China has granted a reprieve to the world’s most trafficked nonhuman mammal—the pangolin. The country’s 2020 list of approved traditional medicines does not include pangolin scales, as it has for decades. The scales have long been sold in traditional pharmacies in China as an ingredient in legally allowed medications to treat everything from lactation problems to arthritis.
Medicinal use of the scales has pushed the world’s pangolin species—four in
Asia and four in Africa—toward extinction. Tens of thousands of the animals, which resemble scaly anteaters, are killed annually for their meat—considered a luxury food in China and Vietnam—as well as their scales, curved disks of keratin, the same substance that's in human fingernails.
“This is the single greatest measure that could be taken to save the pangolins,” says Peter Knights, CEO of the environmental nonprofit WildAid, an organization that focuses on reducing demand for wildlife products. “This sends a clear message that there are alternatives in traditional Chinese medicine and so you don’t need to use pangolins,” he says.
The revelation that scales are no longer an approved medicinal comes days after China announced that it was upgrading pangolins’ standing under the country’s wildlife protection law. Pangolins now are ranked Class 1—the status given to the nation’s beloved panda—which prohibits almost all domestic trade and use of the animals.
China did not officially unveil its 2020 pharmacopeia or release a statement about the omission of pangolins. Instead, the development was first reported by China’s Health Times newspaper.
“China will often intentionally let an announcement like this come out through the press rather than a formal announcement,” says Paul Thomson, executive director and cofounder of the San Francisco-based group Save Pangolins. He says he’s “cautiously optimistic” about the unexpected news.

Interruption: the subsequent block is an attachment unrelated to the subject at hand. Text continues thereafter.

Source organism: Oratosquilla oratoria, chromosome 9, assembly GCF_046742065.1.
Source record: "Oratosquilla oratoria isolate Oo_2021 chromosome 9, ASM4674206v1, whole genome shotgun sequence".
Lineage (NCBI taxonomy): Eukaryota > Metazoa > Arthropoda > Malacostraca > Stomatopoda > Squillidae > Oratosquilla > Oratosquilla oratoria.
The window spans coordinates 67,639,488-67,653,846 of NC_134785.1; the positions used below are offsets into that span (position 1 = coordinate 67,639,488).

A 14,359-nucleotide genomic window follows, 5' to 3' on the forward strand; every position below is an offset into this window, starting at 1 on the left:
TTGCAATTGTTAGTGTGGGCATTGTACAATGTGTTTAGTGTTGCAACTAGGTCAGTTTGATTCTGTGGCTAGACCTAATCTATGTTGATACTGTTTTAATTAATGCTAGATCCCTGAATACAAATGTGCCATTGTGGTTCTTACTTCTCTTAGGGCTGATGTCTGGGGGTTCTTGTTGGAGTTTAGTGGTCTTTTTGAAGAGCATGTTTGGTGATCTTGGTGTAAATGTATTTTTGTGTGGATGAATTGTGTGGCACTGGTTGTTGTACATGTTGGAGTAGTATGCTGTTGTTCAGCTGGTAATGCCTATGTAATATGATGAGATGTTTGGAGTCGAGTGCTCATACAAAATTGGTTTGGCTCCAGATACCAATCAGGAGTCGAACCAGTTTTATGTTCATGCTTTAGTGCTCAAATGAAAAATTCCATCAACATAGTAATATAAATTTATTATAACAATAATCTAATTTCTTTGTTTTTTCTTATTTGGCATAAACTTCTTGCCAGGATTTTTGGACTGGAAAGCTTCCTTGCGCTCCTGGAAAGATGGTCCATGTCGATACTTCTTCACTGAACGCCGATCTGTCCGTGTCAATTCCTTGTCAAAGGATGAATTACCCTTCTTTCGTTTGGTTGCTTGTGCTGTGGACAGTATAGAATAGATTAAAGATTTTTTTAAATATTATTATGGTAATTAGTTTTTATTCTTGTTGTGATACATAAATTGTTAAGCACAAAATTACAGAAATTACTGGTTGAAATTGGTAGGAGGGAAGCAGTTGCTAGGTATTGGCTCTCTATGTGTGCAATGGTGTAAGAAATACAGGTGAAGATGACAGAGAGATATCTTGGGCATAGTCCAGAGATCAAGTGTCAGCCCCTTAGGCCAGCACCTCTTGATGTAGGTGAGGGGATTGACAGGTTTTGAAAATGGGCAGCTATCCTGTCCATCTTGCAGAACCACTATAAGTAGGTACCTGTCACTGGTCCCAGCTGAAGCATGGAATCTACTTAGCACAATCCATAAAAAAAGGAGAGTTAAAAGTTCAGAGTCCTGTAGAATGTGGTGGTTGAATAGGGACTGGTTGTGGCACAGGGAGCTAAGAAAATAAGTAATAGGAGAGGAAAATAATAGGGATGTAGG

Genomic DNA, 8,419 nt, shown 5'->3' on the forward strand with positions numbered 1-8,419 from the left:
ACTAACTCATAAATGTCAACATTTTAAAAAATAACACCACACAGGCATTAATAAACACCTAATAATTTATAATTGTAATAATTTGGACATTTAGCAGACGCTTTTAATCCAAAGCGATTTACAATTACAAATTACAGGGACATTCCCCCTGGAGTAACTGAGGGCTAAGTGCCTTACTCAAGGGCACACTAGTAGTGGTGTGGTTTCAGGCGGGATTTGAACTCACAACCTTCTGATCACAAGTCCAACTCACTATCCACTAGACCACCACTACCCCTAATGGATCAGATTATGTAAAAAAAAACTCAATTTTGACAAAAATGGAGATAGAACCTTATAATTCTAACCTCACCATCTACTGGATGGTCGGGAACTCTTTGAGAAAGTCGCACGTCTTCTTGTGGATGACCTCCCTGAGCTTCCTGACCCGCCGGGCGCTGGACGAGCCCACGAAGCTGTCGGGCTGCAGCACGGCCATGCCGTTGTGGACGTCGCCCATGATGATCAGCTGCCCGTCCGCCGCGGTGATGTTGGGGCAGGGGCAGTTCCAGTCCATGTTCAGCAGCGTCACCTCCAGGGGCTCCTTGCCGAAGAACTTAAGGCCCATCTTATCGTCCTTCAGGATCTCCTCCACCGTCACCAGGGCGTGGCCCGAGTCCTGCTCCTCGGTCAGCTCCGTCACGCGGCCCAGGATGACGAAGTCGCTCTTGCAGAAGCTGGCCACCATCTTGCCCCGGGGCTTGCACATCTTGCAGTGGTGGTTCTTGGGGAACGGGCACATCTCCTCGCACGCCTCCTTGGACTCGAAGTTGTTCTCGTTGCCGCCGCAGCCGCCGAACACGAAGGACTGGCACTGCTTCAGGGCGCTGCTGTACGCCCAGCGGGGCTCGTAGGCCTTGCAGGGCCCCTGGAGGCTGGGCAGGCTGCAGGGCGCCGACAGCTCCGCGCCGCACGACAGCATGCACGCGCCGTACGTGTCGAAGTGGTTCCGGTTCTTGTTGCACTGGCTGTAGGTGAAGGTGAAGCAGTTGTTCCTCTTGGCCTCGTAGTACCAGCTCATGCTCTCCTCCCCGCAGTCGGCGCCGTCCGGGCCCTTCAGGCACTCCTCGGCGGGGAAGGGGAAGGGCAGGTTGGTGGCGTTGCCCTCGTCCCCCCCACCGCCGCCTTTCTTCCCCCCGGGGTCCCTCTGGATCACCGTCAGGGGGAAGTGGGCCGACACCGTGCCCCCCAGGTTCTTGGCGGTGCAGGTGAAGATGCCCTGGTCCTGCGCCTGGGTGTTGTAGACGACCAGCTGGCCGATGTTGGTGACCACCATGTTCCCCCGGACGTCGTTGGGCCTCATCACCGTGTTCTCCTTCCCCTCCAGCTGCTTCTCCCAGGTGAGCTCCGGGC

Chinese officials did not respond to National Geographic’s request for comment by publication time.
Questions remain about what China will do with its stockpiles of pangolin scales. In the past, companies have been able to draw on stockpiles even after products have been banned, creating enough ambiguity that some commercial domestic trade in those products would persist. For example, a 2006 regulation allowed companies to sell out existing leopard bone inventory, without disclosing how much they had in stock, says Chris Hamley, a pangolin expert at the London-based Environment Investigation Agency.
International trade in pangolins or their scales has been prohibited since 2017 under the Convention on International Trade in Endangered Species of Wild Fauna and Flora, the global treaty that regulates international wildlife trade.
Any formal announcements from China’s government about use of pangolin stockpiles or the omission of pangolin scales from the nation’s pharmacopeia list will likely be slowed by an ongoing controversy about the animal. Connections have been rumored—but not proven—between pangolins that may have been sold at the wet market in Wuhan and the original spread of the novel coronavirus SARS-CoV-2 among humans, Thomson says.
Most evidence suggests that bats are the likeliest reservoir for the virus, with a very closely related virus found in horseshoe bats. But it’s not yet known whether an intermediary species—perhaps pangolins—may have acquired the virus from bats and transmitted it to humans. (Learn more about the role animals may play in the coronavirus spread.)
Lixin Huang, vice president of operations and China projects at the San Francisco-based California Institute of Integral Studies, says that although she hasn’t seen the 2020 pharmacopeia list, she is pleased to hear about the reported change. She credits the efforts of wildlife conservation organizations to save pangolins, and now also the international pressure related to the coronavirus. “Coronavirus was another key trigger point,” she says.
After the coronavirus pandemic spread in early 2020, China banned the consumption of wildlife and slashed the list of animals it considers domestic and thus consumable. The use of some wild animals for traditional medicine, however, is still permitted.